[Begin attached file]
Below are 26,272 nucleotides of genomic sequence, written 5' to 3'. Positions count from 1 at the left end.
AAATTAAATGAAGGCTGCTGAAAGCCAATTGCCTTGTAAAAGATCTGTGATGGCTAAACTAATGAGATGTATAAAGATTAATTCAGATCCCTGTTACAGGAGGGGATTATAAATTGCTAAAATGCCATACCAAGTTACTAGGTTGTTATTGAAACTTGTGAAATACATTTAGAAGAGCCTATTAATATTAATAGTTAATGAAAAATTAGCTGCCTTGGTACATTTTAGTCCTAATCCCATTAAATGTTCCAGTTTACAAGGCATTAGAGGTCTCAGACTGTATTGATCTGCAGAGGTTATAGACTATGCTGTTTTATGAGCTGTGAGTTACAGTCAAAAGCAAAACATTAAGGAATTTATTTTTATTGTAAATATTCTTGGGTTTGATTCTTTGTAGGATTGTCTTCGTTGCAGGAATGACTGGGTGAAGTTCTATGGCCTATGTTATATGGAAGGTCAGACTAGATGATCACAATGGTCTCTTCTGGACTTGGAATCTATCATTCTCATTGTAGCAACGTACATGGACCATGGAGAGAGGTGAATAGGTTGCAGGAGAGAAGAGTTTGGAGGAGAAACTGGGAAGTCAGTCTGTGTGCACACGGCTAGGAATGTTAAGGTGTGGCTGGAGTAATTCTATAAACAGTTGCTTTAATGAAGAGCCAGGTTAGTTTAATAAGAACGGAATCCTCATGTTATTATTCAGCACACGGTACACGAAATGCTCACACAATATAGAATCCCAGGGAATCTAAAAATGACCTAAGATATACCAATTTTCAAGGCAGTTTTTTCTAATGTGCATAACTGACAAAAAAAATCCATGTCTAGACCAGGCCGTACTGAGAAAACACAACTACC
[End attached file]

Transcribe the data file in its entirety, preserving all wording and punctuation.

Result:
Below are 26,272 nucleotides of genomic sequence, written 5' to 3'. Positions count from 1 at the left end.
AAATTAAATGAAGGCTGCTGAAAGCCAATTGCCTTGTAAAAGATCTGTGATGGCTAAACTAATGAGATGTATAAAGATTAATTCAGATCCCTGTTACAGGAGGGGATTATAAATTGCTAAAATGCCATACCAAGTTACTAGGTTGTTATTGAAACTTGTGAAATACATTTAGAAGAGCCTATTAATATTAATAGTTAATGAAAAATTAGCTGCCTTGGTACATTTTAGTCCTAATCCCATTAAATGTTCCAGTTTACAAGGCATTAGAGGTCTCAGACTGTATTGATCTGCAGAGGTTATAGACTATGCTGTTTTATGAGCTGTGAGTTACAGTCAAAAGCAAAACATTAAGGAATTTATTTTTATTGTAAATATTCTTGGGTTTGATTCTTTGTAGGATTGTCTTCGTTGCAGGAATGACTGGGTGAAGTTCTATGGCCTATGTTATATGGAAGGTCAGACTAGATGATCACAATGGTCTCTTCTGGACTTGGAATCTATCATTCTCATTGTAGCAACGTACATGGACCATGGAGAGAGGTGAATAGGTTGCAGGAGAGAAGAGTTTGGAGGAGAAACTGGGAAGTCAGTCTGTGTGCACACGGCTAGGAATGTTAAGGTGTGGCTGGAGTAATTCTATAAACAGTTGCTTTAATGAAGAGCCAGGTTAGTTTAATAAGAACGGAATCCTCATGTTATTATTCAGCACACGGTACACGAAATGCTCACACAATATAGAATCCCAGGGAATCTAAAAATGACCTAAGATATACCAATTTTCAAGGCAGTTTTTTCTAATGTGCATAACTGACAAAAAAAATCCATGTCTAGACCAGGCCGTACTGAGAAAACACAACTACC